Some offices may have stuck with or even reverted back to paper payments after the financial recession of 2008, and the public’s general wariness with trusting big banks and credit cards. It is true that paying in cash is always cheaper than credit cards because the business always absorbs the cost of electronic processing upfront. Regardless, we can’t look at it from a per-transaction basis. As we mentioned above, the physical cost of processing paper checks probably costs more than any electronic credit card fees a business has to pay. With the same trade-off in mind, most customers in general are willing to pay a slightly higher fee for the convenience of being able to make a payment electronically.

World of Electronic Payment Options

If you’re worried about being stuck with only one type of electronic payment option, you’re in luck. You have a plethora of choices.

Merchant Accounts: These are the type of old school accounts you set up with a large banking or lending institution. They set you up with an account into which you can be paid, but you will be charged up to 5% on transactions. The advantage to this system is you usually are afforded the robust insurances of a bank, and it is ideal for high volume transaction businesses.

Computer-Attached Credit Card Swipe Machines: These are physical credit card turnstiles that can be attached to desktop computers. The machines usually come loaded with software to enable easy processing of payments that can be finished on your computer by your front office staff.

Smartphone-Attached Credit Card Dongles: Utilizing a smart-port into which a dongle can be attached along with a downloadable app, smartphones can be used as credit card processing machines themselves. In terms of hardware to buy, this is the easiest option, but the disadvantage is that credit card phone dongles tend to be finicky when processing a high volume of transactions. Often times, the smartphone route can be more difficult to troubleshoot than a computer-attached swipe machine.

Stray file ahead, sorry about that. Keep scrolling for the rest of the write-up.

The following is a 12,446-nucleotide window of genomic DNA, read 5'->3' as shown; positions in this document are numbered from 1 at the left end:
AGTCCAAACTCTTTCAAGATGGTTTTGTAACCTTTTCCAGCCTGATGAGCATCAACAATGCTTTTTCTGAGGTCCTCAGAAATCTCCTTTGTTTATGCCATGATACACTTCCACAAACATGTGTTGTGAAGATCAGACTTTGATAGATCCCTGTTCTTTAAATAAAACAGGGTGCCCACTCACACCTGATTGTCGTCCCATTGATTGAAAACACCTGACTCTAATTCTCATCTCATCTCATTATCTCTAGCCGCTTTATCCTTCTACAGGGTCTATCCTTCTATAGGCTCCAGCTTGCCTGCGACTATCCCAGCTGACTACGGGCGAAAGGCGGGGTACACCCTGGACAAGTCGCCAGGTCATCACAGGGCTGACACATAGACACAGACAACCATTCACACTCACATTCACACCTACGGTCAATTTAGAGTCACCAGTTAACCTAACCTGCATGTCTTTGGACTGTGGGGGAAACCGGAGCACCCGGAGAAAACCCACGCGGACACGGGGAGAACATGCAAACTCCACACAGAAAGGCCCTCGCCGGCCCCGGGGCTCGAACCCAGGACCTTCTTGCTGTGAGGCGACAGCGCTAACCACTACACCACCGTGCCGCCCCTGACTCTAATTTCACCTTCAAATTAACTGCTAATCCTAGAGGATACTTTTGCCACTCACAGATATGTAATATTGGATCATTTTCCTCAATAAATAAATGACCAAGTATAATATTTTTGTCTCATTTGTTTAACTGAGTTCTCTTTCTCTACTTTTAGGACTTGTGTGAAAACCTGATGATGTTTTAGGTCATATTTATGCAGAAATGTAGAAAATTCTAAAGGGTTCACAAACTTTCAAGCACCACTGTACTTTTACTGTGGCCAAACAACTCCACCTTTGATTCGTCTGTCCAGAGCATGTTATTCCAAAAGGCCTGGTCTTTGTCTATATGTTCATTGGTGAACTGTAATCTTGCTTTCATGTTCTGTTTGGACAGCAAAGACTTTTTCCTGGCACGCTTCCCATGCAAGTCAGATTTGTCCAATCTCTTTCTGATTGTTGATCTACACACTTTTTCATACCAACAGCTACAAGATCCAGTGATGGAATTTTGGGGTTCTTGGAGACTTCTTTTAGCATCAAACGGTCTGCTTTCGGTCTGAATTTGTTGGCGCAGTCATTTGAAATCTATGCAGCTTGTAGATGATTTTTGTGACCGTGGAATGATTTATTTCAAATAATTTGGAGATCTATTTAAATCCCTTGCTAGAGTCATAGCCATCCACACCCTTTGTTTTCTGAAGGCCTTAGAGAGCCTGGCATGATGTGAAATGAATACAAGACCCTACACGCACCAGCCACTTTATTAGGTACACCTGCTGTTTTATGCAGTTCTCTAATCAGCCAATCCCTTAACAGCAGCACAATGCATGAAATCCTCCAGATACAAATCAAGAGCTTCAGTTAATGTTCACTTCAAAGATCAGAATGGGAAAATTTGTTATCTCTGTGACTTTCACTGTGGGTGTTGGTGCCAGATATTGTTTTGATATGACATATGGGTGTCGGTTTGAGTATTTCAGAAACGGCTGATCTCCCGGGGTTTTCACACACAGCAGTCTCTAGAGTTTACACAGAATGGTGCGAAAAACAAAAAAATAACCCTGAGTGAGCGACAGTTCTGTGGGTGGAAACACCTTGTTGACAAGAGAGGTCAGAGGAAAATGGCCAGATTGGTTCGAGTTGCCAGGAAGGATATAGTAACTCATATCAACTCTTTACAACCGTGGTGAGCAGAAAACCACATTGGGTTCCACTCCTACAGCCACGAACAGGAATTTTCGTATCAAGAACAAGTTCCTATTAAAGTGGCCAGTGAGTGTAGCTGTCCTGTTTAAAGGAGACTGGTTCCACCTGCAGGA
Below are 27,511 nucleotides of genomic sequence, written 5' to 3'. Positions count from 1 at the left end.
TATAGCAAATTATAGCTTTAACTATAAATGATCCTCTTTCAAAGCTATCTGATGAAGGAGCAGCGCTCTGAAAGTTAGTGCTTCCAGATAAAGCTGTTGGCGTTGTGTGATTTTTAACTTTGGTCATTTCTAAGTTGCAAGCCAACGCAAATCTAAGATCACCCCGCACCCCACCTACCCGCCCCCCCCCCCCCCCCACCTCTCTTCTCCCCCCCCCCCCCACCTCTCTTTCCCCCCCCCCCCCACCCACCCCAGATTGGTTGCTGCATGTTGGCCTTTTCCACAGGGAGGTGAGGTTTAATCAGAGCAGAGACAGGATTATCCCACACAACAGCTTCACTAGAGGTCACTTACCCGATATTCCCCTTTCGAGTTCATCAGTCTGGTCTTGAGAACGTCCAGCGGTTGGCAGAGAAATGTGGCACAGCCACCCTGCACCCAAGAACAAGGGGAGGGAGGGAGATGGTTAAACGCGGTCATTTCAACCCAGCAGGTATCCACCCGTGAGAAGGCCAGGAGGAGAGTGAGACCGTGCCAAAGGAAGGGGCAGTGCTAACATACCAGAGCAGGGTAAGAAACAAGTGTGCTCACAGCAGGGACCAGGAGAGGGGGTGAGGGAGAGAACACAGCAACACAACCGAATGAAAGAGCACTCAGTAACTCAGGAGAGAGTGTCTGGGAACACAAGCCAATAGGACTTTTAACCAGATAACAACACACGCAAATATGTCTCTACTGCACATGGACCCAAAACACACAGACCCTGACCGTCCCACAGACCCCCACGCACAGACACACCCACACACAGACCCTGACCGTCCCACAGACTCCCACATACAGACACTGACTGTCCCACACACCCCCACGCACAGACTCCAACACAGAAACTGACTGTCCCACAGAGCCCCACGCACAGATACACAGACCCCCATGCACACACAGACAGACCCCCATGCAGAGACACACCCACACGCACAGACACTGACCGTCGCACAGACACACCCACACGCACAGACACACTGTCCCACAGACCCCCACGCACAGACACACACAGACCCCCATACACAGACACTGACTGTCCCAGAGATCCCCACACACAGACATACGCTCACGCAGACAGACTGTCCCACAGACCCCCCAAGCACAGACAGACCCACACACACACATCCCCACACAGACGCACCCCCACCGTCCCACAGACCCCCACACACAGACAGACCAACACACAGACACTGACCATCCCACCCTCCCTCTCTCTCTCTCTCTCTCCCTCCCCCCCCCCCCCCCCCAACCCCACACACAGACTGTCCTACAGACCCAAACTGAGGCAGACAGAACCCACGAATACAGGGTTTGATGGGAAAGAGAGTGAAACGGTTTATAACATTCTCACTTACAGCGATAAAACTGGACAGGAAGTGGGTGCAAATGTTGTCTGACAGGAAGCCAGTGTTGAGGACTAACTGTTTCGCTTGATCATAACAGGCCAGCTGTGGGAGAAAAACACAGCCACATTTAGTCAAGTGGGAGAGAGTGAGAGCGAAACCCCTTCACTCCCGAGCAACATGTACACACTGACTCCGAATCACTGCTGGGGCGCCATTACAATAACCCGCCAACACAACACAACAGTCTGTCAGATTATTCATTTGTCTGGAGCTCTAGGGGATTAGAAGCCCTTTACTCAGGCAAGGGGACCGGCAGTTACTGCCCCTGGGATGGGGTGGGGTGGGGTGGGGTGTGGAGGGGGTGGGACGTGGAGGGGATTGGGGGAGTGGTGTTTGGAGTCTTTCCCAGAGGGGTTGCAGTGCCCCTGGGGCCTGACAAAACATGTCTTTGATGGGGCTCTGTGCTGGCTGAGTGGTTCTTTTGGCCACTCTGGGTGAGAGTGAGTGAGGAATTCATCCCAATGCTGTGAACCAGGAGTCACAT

Online-Only Payments: Another option is to integrate a payment portal on your website. This option is usually simple enough so that anyone who has set up your office’s website can easily attach this common functionality. Regardless, it’s a rather painless job for a web developer. Paypal remains a massively popular option for online payments. Venmo is increasing in popularity as well. If you go this route, make sure your website allows for these options.

Mobile Payments: This is the newest of all the listed options. Essentially, using a combination of wireless and near-field communication technology, customers with mobile payment-enabled on their phone can use their smartphones as credit cards by tapping their phone physically close to a Mobile Payment register, which completes the transaction automatically. This option can prove to be a very convenient option for customers, but the office will need to invest in a Mobile Pay Station and be handy with navigating all the different mobile payment options out there as well. Some examples of this option are Google Wallet and Apple Pay.

Whatever option you choose for electronic payments, opening your office to one of these options will almost certainly open your practice to more business and more patients. Whether your billing is done in-house or by an outsourced professional medical billing team, electronic payments and processing make every step of payment processing easier, faster, and more cost effective for you!